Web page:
Touring New Zealand on a BMW F800GS | Aotearoa to Zeelandia

Oceania’s Finest Specimen

By Alfonse Palaima, Photography by Alfonse Palaima

Take a Polynesian naming convention, add in the European dialect and influence of the 1600s, a dash of contemporary architecture, wildlife usually found only in a zoo, some rainforest glaciers, and the ease of communicating in English—and what do you get? A tour through the most-recently discovered landmass on earth: New Zealand.

While no clear dates can be given for the island’s first inhabitants, the mythical Polynesian navigator, Kupe, was estimated to have arrived in 925 AD. European settlers “discovered” Aotearoa (“ow-tee-uh-RO-uh,” the Māori name for the islands) in 1642, led by explorer Abel Tasman and later Captain James Cook in 1769.

Today, the islands are under British rule. Native Māori (literally translating to local or original people) chiefs and the British Crown signed the Treaty of Waitangi in 1840, creating a diverse and vibrant concoction for governing the land and its culture. Here you’ll find breathtaking scenery, more sheep than people, and 98 octane at the pump, despite the national speed limit of a meager 100 kph (62 mph). Born and bred in the vacuum of the pale-blue South Pacific, “En-Zed” is a unique gem.

Mapping two islands into one ride is a tricky feat. What to see, how much time to spend (more!), and where to ride weigh heavily on the planning process. So I enlisted the help of some friends-of-friends who run a rental company with offices on both islands. Though the country is not much larger than Colorado in area, some days will be long in the saddle, while others will be spent on foot, bicycle, or jet boat.

The more populous island of the two, Te Ika a Māui (Māori for the fish of Māui), is the North Island (NI), where I began my trip, in the country’s largest city, Auckland. The highways around Auckland are the only ones you’ll see on the islands; the rest of the roads are like your favorite long way home. The South Island (SI), or Te Wai Pounamu (the waters of greenstone, jade), is the cherry on the sundae, with landscapes to die for and thousands of miles of paved and unsealed roads just waiting to be explored.

The North Island’s terrain is built around a singular volcanic high point with valleys through which the roads meander. The South Island is more strictly divided by the ridgeline of the Southern Alps (and home to the country’s highest peak, 12,316-foot Mount Cook). Roadways generally flow north to south here with the eastern routes running through low-lying pastures and farmland. The most desolate roads are on the western side of the island and narrow down to one major route along the coast, through golden fields, rainforests, and a tourism industry of glacier hiking. The island’s unique proximity of ice to rainforest makes it one of earth’s true rarities.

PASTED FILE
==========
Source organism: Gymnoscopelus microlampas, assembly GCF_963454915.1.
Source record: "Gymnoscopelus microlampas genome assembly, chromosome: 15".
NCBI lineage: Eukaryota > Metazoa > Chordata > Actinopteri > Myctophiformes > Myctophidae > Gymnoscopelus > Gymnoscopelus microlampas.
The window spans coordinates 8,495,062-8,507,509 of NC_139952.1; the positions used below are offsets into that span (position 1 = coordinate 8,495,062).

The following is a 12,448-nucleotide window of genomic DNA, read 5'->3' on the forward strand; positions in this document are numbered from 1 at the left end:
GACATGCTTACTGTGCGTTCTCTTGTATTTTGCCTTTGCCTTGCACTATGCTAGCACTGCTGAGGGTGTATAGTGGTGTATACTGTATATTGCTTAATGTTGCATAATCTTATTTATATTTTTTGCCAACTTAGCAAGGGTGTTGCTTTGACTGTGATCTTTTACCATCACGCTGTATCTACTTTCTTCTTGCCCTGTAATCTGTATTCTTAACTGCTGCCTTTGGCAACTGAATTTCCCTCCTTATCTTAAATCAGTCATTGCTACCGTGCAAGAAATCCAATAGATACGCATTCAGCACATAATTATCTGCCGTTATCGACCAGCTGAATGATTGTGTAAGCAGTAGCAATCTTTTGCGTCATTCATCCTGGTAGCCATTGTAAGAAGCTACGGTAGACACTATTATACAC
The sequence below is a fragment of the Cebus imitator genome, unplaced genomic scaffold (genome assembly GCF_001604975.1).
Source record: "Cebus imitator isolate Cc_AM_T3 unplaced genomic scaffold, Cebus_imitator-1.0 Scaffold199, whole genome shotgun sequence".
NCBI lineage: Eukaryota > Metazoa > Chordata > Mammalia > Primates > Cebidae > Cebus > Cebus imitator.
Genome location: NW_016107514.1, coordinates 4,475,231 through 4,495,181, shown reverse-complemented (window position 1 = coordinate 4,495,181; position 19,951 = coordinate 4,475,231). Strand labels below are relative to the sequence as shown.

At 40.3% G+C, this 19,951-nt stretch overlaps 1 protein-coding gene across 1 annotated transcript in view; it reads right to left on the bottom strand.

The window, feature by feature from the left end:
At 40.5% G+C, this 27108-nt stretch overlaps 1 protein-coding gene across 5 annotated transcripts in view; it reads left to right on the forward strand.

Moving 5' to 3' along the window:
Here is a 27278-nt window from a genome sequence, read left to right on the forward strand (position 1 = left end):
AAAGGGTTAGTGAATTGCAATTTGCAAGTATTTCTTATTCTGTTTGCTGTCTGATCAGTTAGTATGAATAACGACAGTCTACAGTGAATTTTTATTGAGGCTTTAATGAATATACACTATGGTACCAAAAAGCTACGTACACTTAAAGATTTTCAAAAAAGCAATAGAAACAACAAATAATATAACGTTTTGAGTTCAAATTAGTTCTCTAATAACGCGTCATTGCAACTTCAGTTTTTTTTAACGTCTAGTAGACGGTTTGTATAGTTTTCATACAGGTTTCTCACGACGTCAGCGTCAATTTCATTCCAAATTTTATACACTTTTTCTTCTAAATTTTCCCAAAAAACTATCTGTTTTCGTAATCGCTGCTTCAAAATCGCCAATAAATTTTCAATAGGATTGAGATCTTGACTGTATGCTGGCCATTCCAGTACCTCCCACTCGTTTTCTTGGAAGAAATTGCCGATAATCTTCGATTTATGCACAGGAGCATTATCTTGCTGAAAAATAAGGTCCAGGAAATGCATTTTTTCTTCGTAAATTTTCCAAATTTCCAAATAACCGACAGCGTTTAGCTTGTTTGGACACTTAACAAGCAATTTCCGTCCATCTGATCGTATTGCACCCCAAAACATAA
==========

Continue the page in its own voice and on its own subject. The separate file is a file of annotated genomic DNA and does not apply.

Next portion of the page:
On The Road Again

With limited time to see everything Aotearoa has to offer, a one-way rental from the folks at Te Waipounamu Rentals fit the bill. Their locations in the two islands’ largest cities enabled me to fly into Auckland (NI), ride both islands and fly out from Christchurch (SI). Outfitted with a fresh new BMW F800GS, Givi hard sidecases, detailed maps, and plenty more suggestions, I was off and running.

Spanning the two islands are nine posted scenic routes and a few lesser routes, locally known as themed highways. The Thermal Explorer route leads from Auckland to Hawkes Bay on the southeastern shore of the NI, and is my plate of scenic morsels for my first day on the road. Departing the City of Sails on Route 1, southbound towards the growing suburb of Hamilton, this multilane highway melts into the countryside, crossing the emerald-green landscape of the Waikato region to and through Rotorua, Taupo, and on to Napier.

Roads get tighter and tighter as you approach the coast. The region around Lake Taupo is the island’s recreation and thermal spa headquarters. Lord of the Rings fans will want to divert through Matamata to tour the latest Trilogy’s movie set. Māori cultural centers like Te Puia in Rotorua offer the perfect crash course in native music and arts, as well as boiling mud pools and the Pohutu geyser.

With a late start, an overnight in Rotorua (roughly 150 miles from Auckland) makes a great rest, with the bustling tourism industry providing food and lodging.